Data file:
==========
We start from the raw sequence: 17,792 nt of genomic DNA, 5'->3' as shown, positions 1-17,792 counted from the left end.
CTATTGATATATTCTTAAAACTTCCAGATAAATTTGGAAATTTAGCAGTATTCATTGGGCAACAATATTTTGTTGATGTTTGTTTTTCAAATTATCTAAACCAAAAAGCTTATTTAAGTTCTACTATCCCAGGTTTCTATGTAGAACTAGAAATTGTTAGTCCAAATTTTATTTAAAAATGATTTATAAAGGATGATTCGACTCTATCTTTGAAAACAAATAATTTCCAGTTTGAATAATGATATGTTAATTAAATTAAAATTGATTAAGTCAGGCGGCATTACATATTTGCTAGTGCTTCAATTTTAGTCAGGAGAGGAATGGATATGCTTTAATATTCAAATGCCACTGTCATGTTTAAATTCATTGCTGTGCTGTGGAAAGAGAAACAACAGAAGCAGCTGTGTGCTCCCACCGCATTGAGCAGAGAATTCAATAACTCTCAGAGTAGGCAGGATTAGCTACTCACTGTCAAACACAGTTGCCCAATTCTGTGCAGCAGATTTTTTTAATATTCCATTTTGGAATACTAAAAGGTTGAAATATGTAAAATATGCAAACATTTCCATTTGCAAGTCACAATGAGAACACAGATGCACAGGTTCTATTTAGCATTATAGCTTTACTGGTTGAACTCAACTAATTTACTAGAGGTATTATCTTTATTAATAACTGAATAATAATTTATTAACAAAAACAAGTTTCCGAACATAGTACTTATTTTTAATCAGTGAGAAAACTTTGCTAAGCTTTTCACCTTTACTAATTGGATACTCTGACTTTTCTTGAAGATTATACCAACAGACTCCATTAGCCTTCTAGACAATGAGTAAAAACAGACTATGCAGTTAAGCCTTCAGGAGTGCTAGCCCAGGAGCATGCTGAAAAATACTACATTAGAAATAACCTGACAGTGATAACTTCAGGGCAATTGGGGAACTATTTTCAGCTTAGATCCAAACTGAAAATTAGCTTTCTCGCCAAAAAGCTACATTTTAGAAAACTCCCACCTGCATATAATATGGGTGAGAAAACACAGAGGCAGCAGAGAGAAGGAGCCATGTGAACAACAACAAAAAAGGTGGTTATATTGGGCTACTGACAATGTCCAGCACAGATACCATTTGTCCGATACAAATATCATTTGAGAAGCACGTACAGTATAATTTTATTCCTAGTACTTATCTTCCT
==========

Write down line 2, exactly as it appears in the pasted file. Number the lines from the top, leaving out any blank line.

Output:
CTATTGATATATTCTTAAAACTTCCAGATAAATTTGGAAATTTAGCAGTATTCATTGGGCAACAATATTTTGTTGATGTTTGTTTTTCAAATTATCTAAACCAAAAAGCTTATTTAAGTTCTACTATCCCAGGTTTCTATGTAGAACTAGAAATTGTTAGTCCAAATTTTATTTAAAAATGATTTATAAAGGATGATTCGACTCTATCTTTGAAAACAAATAATTTCCAGTTTGAATAATGATATGTTAATTAAATTAAAATTGATTAAGTCAGGCGGCATTACATATTTGCTAGTGCTTCAATTTTAGTCAGGAGAGGAATGGATATGCTTTAATATTCAAATGCCACTGTCATGTTTAAATTCATTGCTGTGCTGTGGAAAGAGAAACAACAGAAGCAGCTGTGTGCTCCCACCGCATTGAGCAGAGAATTCAATAACTCTCAGAGTAGGCAGGATTAGCTACTCACTGTCAAACACAGTTGCCCAATTCTGTGCAGCAGATTTTTTTAATATTCCATTTTGGAATACTAAAAGGTTGAAATATGTAAAATATGCAAACATTTCCATTTGCAAGTCACAATGAGAACACAGATGCACAGGTTCTATTTAGCATTATAGCTTTACTGGTTGAACTCAACTAATTTACTAGAGGTATTATCTTTATTAATAACTGAATAATAATTTATTAACAAAAACAAGTTTCCGAACATAGTACTTATTTTTAATCAGTGAGAAAACTTTGCTAAGCTTTTCACCTTTACTAATTGGATACTCTGACTTTTCTTGAAGATTATACCAACAGACTCCATTAGCCTTCTAGACAATGAGTAAAAACAGACTATGCAGTTAAGCCTTCAGGAGTGCTAGCCCAGGAGCATGCTGAAAAATACTACATTAGAAATAACCTGACAGTGATAACTTCAGGGCAATTGGGGAACTATTTTCAGCTTAGATCCAAACTGAAAATTAGCTTTCTCGCCAAAAAGCTACATTTTAGAAAACTCCCACCTGCATATAATATGGGTGAGAAAACACAGAGGCAGCAGAGAGAAGGAGCCATGTGAACAACAACAAAAAAGGTGGTTATATTGGGCTACTGACAATGTCCAGCACAGATACCATTTGTCCGATACAAATATCATTTGAGAAGCACGTACAGTATAATTTTATTCCTAGTACTTATCTTCCT